Are longer school days the answer?

A few days ago, President Obama suggested that we should have a longer school day and year for our students because we are supposedly falling behind other countries in areas such as math and science.  I have always wondered why people think this will suddenly make our children much smarter and more knowledgable in certain subjects.  Personally, I think it is a complete waste of time to extend the school day and school year.

Think about the average day for a typical student in school. Here in Minnesota, the average student is in school for about 6 1/2 hours.  For younger children, that is plenty of time to be sitting in a classroom.  For older children, add on homework, maybe an extra circular activity and you are talking a pretty long day.  Many students in high school have jobs after school and in the summer. By adding more time to the school day and year, these students would not get the amble opportunity to work and earn money for college.

And what about the teachers? For the record, I am not a teacher but I have friends and family members who are teachers.  They are not excited about a longer day, especially in the summer.  Those classrooms can get rather warm in the summertime. Even in Minnesota.  Also, I can just see those teacher’s unions wanting  a little pay increase because of the longer days. How are we going to handle that added expense? Hmmm, another tax increase?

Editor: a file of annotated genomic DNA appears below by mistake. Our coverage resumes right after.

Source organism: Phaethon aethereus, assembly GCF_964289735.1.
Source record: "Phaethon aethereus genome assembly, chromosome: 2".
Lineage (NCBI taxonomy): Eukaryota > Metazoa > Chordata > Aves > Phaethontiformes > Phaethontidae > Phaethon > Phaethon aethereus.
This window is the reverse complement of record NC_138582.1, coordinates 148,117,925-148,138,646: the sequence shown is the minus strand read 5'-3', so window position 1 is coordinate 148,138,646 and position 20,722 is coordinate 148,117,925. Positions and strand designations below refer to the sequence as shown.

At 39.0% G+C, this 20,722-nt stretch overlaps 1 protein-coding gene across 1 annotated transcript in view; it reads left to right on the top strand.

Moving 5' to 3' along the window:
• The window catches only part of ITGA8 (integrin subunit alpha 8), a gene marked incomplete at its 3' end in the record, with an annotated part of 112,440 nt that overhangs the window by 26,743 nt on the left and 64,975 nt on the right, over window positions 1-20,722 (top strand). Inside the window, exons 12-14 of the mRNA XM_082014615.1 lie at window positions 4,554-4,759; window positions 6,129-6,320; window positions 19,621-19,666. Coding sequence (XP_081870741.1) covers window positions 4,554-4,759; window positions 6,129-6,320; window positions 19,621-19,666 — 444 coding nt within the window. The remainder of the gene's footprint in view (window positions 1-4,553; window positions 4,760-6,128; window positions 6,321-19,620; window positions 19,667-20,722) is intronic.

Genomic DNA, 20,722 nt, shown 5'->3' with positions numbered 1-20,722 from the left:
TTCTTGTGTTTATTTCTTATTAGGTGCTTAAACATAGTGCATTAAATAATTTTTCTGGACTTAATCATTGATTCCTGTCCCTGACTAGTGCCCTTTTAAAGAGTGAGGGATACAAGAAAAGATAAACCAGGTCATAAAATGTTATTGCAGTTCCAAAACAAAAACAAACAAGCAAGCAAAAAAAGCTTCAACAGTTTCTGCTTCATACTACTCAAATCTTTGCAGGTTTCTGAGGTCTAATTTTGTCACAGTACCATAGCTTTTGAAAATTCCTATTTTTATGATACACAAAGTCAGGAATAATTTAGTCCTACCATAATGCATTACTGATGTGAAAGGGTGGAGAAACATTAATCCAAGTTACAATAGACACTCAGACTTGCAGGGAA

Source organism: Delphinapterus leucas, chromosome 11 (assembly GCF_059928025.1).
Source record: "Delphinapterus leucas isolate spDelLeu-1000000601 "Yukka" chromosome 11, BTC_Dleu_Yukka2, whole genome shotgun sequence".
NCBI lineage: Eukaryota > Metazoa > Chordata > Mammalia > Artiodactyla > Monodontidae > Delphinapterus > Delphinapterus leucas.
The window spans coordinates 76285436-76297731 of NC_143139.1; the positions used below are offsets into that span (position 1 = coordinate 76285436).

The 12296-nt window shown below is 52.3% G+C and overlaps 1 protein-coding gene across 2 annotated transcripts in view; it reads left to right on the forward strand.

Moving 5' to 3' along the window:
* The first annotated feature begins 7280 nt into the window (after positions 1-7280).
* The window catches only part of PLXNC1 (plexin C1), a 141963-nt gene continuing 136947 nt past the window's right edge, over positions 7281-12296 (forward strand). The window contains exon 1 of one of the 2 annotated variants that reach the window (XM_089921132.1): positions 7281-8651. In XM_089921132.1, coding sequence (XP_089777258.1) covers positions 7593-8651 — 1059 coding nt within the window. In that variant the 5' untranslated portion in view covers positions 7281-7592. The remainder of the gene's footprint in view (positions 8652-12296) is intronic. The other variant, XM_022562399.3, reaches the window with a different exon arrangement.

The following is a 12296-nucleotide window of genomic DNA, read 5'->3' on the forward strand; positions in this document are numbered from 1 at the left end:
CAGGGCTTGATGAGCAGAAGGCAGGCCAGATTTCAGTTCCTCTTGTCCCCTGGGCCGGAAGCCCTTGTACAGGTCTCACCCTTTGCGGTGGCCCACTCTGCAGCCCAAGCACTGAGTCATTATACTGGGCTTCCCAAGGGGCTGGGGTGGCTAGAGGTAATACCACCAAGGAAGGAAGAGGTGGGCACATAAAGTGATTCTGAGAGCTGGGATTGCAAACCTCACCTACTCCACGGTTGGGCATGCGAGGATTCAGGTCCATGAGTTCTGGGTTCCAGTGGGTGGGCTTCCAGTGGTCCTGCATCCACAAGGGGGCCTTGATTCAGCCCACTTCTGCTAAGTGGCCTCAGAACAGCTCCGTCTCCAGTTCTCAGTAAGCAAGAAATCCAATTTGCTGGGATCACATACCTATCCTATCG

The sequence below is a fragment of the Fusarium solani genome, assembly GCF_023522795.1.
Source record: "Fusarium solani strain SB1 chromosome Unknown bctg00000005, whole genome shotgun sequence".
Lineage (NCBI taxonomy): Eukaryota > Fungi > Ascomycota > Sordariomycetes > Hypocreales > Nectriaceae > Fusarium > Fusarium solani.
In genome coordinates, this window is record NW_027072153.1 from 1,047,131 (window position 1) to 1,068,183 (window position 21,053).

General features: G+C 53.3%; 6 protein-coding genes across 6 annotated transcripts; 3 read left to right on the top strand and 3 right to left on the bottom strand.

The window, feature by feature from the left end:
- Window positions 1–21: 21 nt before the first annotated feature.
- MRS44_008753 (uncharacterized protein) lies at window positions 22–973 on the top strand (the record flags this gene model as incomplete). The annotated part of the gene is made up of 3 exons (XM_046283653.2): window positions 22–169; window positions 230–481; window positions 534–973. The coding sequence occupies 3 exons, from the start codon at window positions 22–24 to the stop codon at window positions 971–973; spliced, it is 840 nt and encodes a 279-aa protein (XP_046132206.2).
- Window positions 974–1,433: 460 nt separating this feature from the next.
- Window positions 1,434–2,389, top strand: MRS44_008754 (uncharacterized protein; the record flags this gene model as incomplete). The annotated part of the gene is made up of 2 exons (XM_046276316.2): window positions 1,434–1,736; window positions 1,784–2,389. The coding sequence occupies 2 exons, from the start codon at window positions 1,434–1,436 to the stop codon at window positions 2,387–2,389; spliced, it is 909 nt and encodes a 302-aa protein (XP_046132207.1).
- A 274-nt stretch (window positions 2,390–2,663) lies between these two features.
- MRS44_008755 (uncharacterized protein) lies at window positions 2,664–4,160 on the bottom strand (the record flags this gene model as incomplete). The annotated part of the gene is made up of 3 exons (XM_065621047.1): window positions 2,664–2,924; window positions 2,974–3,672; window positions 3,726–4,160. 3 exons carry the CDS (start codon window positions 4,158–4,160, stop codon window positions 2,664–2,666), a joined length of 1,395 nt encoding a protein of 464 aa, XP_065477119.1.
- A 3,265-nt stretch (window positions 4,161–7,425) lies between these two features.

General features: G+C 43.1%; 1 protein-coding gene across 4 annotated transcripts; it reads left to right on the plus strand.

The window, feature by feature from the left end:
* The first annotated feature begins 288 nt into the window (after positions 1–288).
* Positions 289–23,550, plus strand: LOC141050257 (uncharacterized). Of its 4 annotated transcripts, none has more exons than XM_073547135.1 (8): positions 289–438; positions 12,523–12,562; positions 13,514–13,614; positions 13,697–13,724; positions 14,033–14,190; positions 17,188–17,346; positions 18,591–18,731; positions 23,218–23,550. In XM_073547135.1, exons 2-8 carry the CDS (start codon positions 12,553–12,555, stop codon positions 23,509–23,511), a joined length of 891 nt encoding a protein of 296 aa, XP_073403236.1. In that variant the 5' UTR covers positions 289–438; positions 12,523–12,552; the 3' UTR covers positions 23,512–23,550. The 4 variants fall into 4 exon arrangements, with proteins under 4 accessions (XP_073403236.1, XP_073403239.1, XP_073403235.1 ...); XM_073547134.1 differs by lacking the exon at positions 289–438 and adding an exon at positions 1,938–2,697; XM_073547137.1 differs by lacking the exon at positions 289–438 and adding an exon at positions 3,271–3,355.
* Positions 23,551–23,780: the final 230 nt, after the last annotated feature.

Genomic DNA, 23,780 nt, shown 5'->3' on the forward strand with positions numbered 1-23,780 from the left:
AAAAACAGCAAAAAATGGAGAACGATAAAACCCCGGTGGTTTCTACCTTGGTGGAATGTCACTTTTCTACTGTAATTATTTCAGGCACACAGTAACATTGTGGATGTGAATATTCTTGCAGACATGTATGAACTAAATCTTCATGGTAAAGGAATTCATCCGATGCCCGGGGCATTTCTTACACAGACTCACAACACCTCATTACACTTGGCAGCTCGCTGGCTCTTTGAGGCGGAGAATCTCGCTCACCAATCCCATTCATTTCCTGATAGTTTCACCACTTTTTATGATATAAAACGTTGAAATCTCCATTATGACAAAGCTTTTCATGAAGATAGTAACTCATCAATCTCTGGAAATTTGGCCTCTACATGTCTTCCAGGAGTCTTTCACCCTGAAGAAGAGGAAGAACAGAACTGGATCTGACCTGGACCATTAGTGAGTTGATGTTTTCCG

I personally believe the best way to achieve these desired results is through quality education, not quantity.  Sitting in a classroom and just listening to some teacher babble about a subject is not the way to learn.  Too many classes are like that in the United States. Learning should be a hands on experience where the student participates heavily in the subject through homework assignments and class projects. More time should be allowed for the students to do homework assignments and projects rather than have them sit in some hot classroom for a longer period.

One of the biggest reasons we are falling behind other countries is because our standards are too low. Many high school grads have a very little understanding of basic math or reading comprehension.  Schools need to be held accountable for this.  Problem schools with low test schools need to be isolated so kids at those schools get a better education. We will never grow and prosper as a nation with such low standards.  Increasing standard test scores should be the prime goal of any school district. The question is, how do we achieve this? Better quality rather than quantity teaching will always produce better results.

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